The search for legitimacy--the search for reasons to accept or comply with legal orders and institutions, and with the norms and decisions they announce--may be the oldest problem of political theory, but the explosive emergence of international orders and institutions since 1945 has unleashed a new version of that problem. This new version presents a sharp challenge to our existing toolkit of solutions: familiar accounts of legitimacy, developed with the nation-state in mind, often fail to convince at the international level. But that very fact makes the international sphere a promising setting in which to identify and explore sources of legitimacy that lie hidden from view in national orders, where democracy, tradition, participation, and the sheer weight of history can easily dominate the picture. In this Article, I will argue that one of the most important of these sources is the exit right, which makes a distinctive--perhaps even a foundational--legitimating contribution that I will call the exit legitimacy of that order. (1) And while exit legitimacy can play an important role in a wide variety of orders and institutions, from private associations and nation-states to international organizations, there are reasons to think that it is particularly significant at the international level.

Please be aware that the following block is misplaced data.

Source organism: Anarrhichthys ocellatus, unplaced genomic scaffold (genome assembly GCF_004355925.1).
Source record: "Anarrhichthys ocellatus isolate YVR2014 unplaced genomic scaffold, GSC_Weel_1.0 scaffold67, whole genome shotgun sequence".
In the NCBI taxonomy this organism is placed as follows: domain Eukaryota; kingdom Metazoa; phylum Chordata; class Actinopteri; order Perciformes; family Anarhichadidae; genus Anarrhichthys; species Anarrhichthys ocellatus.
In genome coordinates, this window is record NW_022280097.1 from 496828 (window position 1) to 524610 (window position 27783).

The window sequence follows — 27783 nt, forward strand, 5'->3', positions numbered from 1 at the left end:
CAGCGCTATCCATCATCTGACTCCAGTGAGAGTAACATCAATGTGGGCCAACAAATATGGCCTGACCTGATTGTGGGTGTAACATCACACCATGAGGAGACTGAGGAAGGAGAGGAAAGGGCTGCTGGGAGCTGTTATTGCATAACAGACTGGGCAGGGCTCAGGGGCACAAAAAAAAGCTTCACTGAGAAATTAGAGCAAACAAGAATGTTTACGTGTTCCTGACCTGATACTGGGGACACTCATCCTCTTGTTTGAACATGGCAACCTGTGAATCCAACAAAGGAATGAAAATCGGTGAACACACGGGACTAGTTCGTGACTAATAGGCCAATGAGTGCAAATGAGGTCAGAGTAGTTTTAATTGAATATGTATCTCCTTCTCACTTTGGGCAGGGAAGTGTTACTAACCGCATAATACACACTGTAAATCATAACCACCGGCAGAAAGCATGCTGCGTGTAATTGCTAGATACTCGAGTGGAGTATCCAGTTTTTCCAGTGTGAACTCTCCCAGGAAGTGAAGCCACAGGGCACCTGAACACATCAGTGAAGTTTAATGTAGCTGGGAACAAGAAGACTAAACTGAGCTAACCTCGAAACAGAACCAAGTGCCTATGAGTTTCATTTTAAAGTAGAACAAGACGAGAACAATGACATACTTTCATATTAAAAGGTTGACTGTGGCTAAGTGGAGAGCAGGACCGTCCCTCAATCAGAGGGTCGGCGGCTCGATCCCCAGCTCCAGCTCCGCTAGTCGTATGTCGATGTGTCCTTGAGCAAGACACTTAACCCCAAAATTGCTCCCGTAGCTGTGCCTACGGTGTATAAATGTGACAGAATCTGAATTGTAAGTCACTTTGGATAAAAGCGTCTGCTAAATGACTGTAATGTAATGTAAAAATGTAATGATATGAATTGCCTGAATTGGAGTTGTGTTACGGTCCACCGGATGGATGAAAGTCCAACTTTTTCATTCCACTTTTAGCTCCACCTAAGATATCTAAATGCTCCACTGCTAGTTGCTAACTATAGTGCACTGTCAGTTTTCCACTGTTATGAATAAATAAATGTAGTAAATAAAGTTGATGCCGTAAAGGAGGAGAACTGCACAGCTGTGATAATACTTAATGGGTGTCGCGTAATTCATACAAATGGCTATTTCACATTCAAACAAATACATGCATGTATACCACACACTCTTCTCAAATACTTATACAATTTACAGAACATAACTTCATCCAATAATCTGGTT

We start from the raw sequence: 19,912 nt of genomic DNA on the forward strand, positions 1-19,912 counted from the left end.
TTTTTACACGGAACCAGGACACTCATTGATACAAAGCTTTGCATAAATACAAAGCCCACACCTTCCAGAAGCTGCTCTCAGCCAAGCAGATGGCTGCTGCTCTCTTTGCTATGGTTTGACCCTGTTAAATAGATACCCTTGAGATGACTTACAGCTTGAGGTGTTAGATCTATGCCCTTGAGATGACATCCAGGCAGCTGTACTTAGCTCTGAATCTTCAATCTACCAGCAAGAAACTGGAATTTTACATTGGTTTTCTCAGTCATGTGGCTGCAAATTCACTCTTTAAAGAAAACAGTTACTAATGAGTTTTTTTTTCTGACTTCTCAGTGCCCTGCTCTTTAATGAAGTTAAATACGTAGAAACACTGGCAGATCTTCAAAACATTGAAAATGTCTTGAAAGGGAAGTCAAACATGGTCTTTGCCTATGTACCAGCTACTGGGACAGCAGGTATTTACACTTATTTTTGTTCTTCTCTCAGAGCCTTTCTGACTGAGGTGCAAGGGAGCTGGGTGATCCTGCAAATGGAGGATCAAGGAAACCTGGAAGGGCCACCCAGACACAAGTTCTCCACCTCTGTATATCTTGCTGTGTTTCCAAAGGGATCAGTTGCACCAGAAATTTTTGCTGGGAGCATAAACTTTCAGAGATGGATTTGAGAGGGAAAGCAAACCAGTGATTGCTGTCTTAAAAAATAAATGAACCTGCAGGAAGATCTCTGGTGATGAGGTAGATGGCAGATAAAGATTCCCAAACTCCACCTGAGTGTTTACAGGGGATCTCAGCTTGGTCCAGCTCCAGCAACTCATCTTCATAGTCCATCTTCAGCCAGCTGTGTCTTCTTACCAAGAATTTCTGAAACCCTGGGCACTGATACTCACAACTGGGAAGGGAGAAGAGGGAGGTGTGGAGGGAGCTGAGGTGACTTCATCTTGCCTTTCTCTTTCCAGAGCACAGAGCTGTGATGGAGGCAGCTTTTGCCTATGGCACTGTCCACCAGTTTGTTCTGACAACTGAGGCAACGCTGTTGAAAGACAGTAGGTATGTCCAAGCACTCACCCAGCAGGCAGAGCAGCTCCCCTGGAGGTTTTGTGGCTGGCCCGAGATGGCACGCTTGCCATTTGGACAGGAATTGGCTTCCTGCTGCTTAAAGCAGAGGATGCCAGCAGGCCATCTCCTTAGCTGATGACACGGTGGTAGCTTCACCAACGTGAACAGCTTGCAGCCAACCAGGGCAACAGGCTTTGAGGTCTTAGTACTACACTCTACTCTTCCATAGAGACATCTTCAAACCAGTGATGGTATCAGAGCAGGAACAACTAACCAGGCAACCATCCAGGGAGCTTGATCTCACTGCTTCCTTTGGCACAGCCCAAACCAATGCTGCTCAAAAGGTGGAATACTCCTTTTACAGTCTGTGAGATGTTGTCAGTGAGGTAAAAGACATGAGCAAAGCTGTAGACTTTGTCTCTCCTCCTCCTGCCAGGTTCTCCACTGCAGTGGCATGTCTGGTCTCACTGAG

Rights and mechanisms of "exit" (by which I mean the voluntary renunciation by a governed entity of its membership of an order or institution, along with all the duties, obligations, rights, and benefits that pertain thereto) have interested positive political theorists, liberal rights scholars, social contractarians, international lawyers, and those concerned with secession and self-determination. And while these scholars have illuminated many of the important consequences, benefits, and difficulties associated with exit rights, the relationship between exit and legitimacy has not been seriously explored, except in contractarian scholarship (where, as we shall see, its treatment has been unsatisfactory). One important form of exit right in particular--the right of a state to exit from an international institution--has received virtually no serious attention in normative theory. But this Article will argue that orders and institutions that protect the exit right (e.g., the European Union since the Lisbon Treaty, as the United Kingdom has reminded us very recently with the astonishing outcome of the "Brexit" referendum) enjoy a crucial legitimating resource that is unavailable to those that do not (e.g., the United Nations).